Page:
Loading up on excess calcium isn’t doing much to prevent bone fractures, studies show9 years ago | Calcium supplements
By pH health care professionals
Did your mom tell you to drink a glass of milk with every meal? Seems calcium has gotten a big push, touted as the best way to grow strong bones and prevent bone fractures. And while calcium is an important nutrient, if you’re loading up on supplements and calcium-rich foods for your bones as an adult, you may not be reaping as many benefits as you think.
So we dug a little further to learn more.
Here’s some of what we found:
- Taking in excess calcium isn’t doing you any favors. Recent research published in The BMJ examined the findings of 59 studies involving the effects of calcium on bone strength. The results confirm that excess calcium intake either by food or supplements is not doing much to increase your bone strength.
- There is only limited evidence for calcium preventing fractures. The majority of 44 studies show no bone-reinforcing benefits for adults drinking milk. There is weak evidence that calcium supplements help overall fracture risk. They do not help hip or lower arm fracture risks.
- Milk avoidance in early childhood increase risk of fracture later in life. Just because excess milk doesn’t help with bone strength doesn’t mean total milk avoidance is the solution. Complete milk avoidance is counterproductive to future fracture risks.
- Excess calcium won’t make your bones stronger, but make sure you get enough. Recommended daily calcium intake depends on age and can be found here. Generally, the adult population needs 1,000 mg of calcium daily, which can usually be achieved with a regular diet. The RDA is a good place to start, but keep in mind that your body is unique, so be proactive and test your nutrition levels. Certain prescription drugs may deplete your calcium, for example, or perhaps you have been taking a calcium supplement you don’t really need.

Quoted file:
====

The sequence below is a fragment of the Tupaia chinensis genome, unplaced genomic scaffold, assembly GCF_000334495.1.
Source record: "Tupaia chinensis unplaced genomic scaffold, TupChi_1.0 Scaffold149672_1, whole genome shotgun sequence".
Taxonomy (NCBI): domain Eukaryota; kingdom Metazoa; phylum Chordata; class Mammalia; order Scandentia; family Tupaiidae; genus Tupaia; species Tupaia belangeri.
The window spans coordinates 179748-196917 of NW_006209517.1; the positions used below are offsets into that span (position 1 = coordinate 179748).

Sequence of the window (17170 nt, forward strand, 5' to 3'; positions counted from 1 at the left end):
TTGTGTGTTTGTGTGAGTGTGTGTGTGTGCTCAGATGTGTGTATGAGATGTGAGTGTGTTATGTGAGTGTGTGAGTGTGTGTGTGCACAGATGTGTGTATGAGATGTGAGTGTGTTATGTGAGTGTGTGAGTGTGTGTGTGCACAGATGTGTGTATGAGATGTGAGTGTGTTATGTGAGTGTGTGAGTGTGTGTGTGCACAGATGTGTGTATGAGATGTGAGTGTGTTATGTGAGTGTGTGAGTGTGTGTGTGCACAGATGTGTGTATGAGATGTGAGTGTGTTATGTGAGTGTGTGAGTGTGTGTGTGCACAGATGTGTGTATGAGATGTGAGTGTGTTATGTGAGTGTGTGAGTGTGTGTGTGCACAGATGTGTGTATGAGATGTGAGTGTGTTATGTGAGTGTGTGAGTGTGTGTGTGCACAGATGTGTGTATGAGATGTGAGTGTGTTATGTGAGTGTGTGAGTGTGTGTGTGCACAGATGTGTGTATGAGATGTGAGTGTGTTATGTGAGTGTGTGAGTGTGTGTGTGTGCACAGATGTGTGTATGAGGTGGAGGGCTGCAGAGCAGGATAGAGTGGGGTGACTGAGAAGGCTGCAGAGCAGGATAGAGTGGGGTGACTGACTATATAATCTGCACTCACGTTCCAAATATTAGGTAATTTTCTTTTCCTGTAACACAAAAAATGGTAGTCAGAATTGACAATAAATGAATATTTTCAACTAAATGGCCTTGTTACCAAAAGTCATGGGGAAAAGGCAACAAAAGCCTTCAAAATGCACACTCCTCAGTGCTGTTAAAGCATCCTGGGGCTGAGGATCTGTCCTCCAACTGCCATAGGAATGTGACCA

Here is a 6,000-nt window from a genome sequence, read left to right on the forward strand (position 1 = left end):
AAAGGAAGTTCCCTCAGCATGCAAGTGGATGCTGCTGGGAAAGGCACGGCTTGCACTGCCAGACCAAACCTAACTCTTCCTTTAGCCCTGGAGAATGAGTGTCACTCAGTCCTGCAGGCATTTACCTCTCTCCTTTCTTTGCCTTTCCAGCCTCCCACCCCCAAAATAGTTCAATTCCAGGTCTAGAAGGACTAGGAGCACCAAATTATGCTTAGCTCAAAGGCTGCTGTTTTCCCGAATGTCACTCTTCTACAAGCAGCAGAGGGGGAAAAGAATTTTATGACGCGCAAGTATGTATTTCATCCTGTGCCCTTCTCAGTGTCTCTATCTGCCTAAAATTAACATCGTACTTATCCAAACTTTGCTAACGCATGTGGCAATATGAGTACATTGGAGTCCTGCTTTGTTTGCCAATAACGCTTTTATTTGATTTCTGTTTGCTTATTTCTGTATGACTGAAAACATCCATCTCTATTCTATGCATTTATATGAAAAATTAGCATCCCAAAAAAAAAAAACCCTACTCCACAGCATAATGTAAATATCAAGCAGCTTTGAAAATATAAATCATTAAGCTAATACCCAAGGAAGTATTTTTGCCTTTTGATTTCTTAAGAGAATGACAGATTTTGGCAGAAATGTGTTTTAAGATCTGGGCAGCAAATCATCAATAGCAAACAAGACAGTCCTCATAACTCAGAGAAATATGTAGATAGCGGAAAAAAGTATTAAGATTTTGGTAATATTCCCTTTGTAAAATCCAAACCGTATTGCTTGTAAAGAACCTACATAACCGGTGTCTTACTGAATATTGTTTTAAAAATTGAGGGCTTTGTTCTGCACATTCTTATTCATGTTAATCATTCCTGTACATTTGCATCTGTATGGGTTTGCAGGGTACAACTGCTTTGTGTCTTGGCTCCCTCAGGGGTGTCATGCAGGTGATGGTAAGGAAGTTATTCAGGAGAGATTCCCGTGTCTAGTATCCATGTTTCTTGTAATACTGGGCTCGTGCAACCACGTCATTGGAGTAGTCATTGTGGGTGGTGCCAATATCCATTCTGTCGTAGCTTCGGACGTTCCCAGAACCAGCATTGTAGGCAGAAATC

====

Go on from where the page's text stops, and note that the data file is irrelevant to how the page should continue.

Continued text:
Overall, the research indicates that you may want to consider additional ways you can keep your bones strong and prevent fractures.
What else determines bone density?
99 percent of calcium is stored in bones, and most people reach their best bone density at age 30. There is a constant change of bone remodeling from breaking down old bone to building new bone. Over time, there is somewhat a slightly higher rate of breakdown than building.
So what are the factors?
- Adequate bone mineral ingredients. Adequate calcium, magnesium and phosphorus are certainly needed for proper bone health. Medical conditions, foods and medications can influence loss of ingredients.
- Age. When you are young, chances are good that your bones are healthy and strong. For people in their 70s, 80s and up, bones may become much more brittle due to a variety of factors.
- Hormones. Female and male sex hormones are necessary to maintain good bone health. Sharply declining estrogen levels during and after menopause contribute to deteriorating bone health. Declining testosterone levels in males are also contributing factors to bone loss.
- Genetics and race. If you have a parent or sibling who has osteoporosis, or you are Caucasian or Asian, you may be at a higher risk for osteoporosis.
- Medications. Some medication side effects, such as from diuretics, may cause loss of bone minerals. Steroid medications may lead to bone loss as well.
- Kidney and gastrointestinal conditions. Crohn’s disease and other gastrointestinal conditions may interfere with mineral and nutrient absorption and, therefore, healthy bones. If these conditions cause more minerals to be spilled into the urine, bones may get weaker too.
- Activity level. Some weight-bearing or resistance exercises are good for the bones. In reverse, sedentary habits will cause weaker bones. Excess exercise that causes amenorrhea (no menstruation) can interfere with calcium absorption due to decreased estrogen levels.
- Vitamin D. Humans absorb generally only 30 percent of dietary calcium. Vitamin D helps to increase gastrointestinal absorption of calcium. Vitamin D is helpful to reduce fracture risks.
- Dietary factors in early childhood. Milk avoidance, excess calories, sweetened drinks and lack of breast feeding increase future risk of fractures.
Overall, excess dietary calcium and supplements were not found to be useful for prevention of bone loss or fractures, despite their popularity. However, calcium deficiency and other unhealthy diet habits in early childhood should be avoided. Remember: Test, don’t guess!
Enjoy Your Healthy Life!
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